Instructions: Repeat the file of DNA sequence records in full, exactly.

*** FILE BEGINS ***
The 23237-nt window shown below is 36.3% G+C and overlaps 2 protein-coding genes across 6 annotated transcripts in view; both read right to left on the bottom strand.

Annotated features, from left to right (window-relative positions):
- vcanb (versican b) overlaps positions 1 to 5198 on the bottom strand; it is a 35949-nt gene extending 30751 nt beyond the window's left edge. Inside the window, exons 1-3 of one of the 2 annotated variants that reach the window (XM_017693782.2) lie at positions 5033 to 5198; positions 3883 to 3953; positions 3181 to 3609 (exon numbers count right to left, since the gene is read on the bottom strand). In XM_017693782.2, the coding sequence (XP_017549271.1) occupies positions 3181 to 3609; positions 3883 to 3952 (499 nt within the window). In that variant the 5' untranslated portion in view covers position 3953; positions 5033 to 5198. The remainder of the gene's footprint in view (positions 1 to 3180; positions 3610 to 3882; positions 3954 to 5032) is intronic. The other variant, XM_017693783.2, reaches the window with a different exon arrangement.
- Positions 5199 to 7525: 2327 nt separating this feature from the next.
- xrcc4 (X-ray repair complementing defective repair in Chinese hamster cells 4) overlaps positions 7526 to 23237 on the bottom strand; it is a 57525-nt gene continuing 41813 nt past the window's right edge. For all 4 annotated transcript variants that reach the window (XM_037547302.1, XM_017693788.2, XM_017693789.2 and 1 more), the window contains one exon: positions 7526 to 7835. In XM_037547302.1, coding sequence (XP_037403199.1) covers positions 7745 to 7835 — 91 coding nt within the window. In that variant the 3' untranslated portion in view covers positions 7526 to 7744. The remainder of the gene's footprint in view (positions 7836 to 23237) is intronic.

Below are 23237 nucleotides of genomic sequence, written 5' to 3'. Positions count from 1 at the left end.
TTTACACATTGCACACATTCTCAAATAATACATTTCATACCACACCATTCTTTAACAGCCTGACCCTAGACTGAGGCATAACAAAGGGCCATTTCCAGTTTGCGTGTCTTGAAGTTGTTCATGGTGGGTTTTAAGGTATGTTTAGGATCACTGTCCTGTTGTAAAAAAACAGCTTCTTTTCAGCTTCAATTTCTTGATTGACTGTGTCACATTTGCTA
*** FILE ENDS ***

The 23237-nt window shown below is 36.3% G+C and overlaps 2 protein-coding genes across 6 annotated transcripts in view; both read right to left on the bottom strand.

Annotated features, from left to right (window-relative positions):
- vcanb (versican b) overlaps positions 1 to 5198 on the bottom strand; it is a 35949-nt gene extending 30751 nt beyond the window's left edge. Inside the window, exons 1-3 of one of the 2 annotated variants that reach the window (XM_017693782.2) lie at positions 5033 to 5198; positions 3883 to 3953; positions 3181 to 3609 (exon numbers count right to left, since the gene is read on the bottom strand). In XM_017693782.2, the coding sequence (XP_017549271.1) occupies positions 3181 to 3609; positions 3883 to 3952 (499 nt within the window). In that variant the 5' untranslated portion in view covers position 3953; positions 5033 to 5198. The remainder of the gene's footprint in view (positions 1 to 3180; positions 3610 to 3882; positions 3954 to 5032) is intronic. The other variant, XM_017693783.2, reaches the window with a different exon arrangement.
- Positions 5199 to 7525: 2327 nt separating this feature from the next.
- xrcc4 (X-ray repair complementing defective repair in Chinese hamster cells 4) overlaps positions 7526 to 23237 on the bottom strand; it is a 57525-nt gene continuing 41813 nt past the window's right edge. For all 4 annotated transcript variants that reach the window (XM_037547302.1, XM_017693788.2, XM_017693789.2 and 1 more), the window contains one exon: positions 7526 to 7835. In XM_037547302.1, coding sequence (XP_037403199.1) covers positions 7745 to 7835 — 91 coding nt within the window. In that variant the 3' untranslated portion in view covers positions 7526 to 7744. The remainder of the gene's footprint in view (positions 7836 to 23237) is intronic.

Below are 23237 nucleotides of genomic sequence, written 5' to 3'. Positions count from 1 at the left end.
TTTACACATTGCACACATTCTCAAATAATACATTTCATACCACACCATTCTTTAACAGCCTGACCCTAGACTGAGGCATAACAAAGGGCCATTTCCAGTTTGCGTGTCTTGAAGTTGTTCATGGTGGGTTTTAAGGTATGTTTAGGATCACTGTCCTGTTGTAAAAAAACAGCTTCTTTTCAGCTTCAATTTCTTGATTGACTGTGTCACATTTGCTA